Henry Wimmer, an SFCR board member and DJ at the station with his 17-year-old pet Augie Doggie.
Story and photograph by Thomas K. Pendergast
A radio station that the University of San Francisco drop-kicked off the airwaves back in 2011 is hoping to bounce back, after the Federal Communications Commission awarded it a new lower-power frequency last June.
Formerly known as KUSF at 90.3 FM on the dial, the resurrected online streamer still faces a major financial hurdle: raising about $50,000 to buy a new transmitter and related gear, which it has to do over the next year.
Operating as San Francisco Community Radio (SFCR) at the moment, they will be sharing the 102.5 FM frequency with the San Francisco Public Press (SFPP), a local newspaper published quarterly, splitting the day into four shifts of six hours each. The current plan is for SFCR to take over broadcasting twice each day, between 10 and 4, with SFPP filling in the rest of the air time.
“It seems like it could be a really good partnership of them doing news content and more spoken-word stuff and we’re more musically oriented, although we have a history of being community-oriented as well,” said SFCR board member and DJ Henry Wimmer. “We thought that might be best for both entities because a lot of people get their news as they are driving into work and that would allow Public Press to reach their people. And a lot of our listeners are late-night listeners. We’re hoping that’s a win-win and works best for both of us.”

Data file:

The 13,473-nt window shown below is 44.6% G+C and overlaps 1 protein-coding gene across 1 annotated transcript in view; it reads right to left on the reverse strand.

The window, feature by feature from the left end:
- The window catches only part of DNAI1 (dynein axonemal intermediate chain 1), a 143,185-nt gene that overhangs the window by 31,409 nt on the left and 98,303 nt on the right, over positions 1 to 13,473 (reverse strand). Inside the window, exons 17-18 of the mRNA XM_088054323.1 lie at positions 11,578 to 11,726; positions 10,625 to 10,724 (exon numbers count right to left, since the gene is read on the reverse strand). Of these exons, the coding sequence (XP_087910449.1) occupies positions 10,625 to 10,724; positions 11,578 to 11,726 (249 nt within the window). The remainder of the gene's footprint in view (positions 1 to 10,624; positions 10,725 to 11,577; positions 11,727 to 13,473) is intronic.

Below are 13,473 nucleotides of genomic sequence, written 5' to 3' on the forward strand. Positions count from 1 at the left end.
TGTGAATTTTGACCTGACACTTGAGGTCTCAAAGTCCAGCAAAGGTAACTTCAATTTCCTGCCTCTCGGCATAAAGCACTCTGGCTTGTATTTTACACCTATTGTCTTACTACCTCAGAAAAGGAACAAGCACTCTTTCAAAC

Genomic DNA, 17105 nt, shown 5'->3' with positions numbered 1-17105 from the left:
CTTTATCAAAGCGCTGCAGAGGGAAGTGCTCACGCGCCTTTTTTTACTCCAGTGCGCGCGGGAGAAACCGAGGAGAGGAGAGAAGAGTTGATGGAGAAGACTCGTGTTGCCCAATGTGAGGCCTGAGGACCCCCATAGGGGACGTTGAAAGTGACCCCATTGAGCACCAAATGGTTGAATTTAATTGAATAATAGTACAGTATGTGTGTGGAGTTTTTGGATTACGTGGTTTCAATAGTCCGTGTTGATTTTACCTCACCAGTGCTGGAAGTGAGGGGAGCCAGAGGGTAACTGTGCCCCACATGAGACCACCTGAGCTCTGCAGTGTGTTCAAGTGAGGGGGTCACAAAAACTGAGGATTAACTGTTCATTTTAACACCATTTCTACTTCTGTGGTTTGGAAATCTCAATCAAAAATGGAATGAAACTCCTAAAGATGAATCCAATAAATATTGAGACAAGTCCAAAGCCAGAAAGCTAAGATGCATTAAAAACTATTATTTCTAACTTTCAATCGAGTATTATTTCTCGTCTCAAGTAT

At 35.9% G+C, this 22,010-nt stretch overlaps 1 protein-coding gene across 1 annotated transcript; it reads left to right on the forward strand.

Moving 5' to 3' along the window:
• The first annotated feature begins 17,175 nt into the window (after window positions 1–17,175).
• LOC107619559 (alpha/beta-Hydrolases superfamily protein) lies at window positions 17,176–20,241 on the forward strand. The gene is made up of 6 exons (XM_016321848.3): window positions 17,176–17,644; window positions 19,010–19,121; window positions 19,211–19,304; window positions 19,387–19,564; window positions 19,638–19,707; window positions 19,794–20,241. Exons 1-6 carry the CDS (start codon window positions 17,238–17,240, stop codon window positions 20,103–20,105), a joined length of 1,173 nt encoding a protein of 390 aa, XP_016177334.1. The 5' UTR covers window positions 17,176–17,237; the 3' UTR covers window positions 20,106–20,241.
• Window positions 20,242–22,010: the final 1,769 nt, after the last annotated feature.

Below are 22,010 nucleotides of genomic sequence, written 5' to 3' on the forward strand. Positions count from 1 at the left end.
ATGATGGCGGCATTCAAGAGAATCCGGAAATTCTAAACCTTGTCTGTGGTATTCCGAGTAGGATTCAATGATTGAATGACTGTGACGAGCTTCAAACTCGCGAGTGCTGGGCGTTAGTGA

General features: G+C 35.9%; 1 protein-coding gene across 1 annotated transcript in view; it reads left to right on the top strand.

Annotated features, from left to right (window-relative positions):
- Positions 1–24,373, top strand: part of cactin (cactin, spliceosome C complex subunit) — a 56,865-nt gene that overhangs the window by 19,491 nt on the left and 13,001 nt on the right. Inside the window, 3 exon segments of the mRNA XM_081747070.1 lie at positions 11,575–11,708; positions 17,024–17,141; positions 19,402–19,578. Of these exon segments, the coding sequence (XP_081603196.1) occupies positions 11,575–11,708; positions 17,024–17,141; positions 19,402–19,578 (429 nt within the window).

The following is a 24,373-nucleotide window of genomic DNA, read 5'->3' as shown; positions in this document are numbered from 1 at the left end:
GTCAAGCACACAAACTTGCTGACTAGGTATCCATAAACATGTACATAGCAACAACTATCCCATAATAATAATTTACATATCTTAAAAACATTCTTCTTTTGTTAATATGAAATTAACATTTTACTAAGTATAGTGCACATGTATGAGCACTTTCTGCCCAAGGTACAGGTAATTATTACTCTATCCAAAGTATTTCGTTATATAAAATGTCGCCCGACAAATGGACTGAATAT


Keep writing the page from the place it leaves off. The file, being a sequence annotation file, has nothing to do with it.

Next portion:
But first, SFCR has to come up with money to buy the gear it needs.
John Canemaker talking about the legacy of "Pinocchio."
Story and photo by Thomas K. Pendergast
Walt Disney and his crew of animation artists faced a big challenge in 1938, the year after their first blockbuster hit, "Snow White and the Seven Dwarfs," made his studio a household name.
Their sophomore effort had to be as good or better, if their future as a studio were to become brighter.
They had a very popular story in mind because it would help if everyone already knew it. Snow White was a charming and attractive character, however, the protagonist in the new story was a mean, rude little prankster boy named Pinocchio.
“People know the story but they don’t like the character,” Disney told his crew when discussing the project early on. He ended up scrapping the first animation entirely, so his writers and artists spent months reworking the personality and design of the lead character, which in turn profoundly affected the film’s story.
“This was a major problem for Disney because they had to transfer this and visualize this rambling story,” said John Canemaker, an award-winning animation artist, professor at New York University, and animation-history author. “The problem with Pinocchio in the book is that he’s a monster. He’s a brat. He’s cruel. In fact he takes a mallet and he kills the cricket, the unnamed cricket in the book, within the first few pages of the book. So, what kind of a character is this and who’s going to love this character?”
A new exhibit at the Walt Disney Family Museum shows just how they went about transforming this puppet-boy from a rotten trickster to the adorable, innocent and above all, lovable little boy that is known today.
Wish Upon A Star: The Art of Pinocchio is on view from May 18 to January 9, 2017, at the Walt Disney Family Museum in the Diane Disney Miller Exhibition Hall, and features more than 300 objects.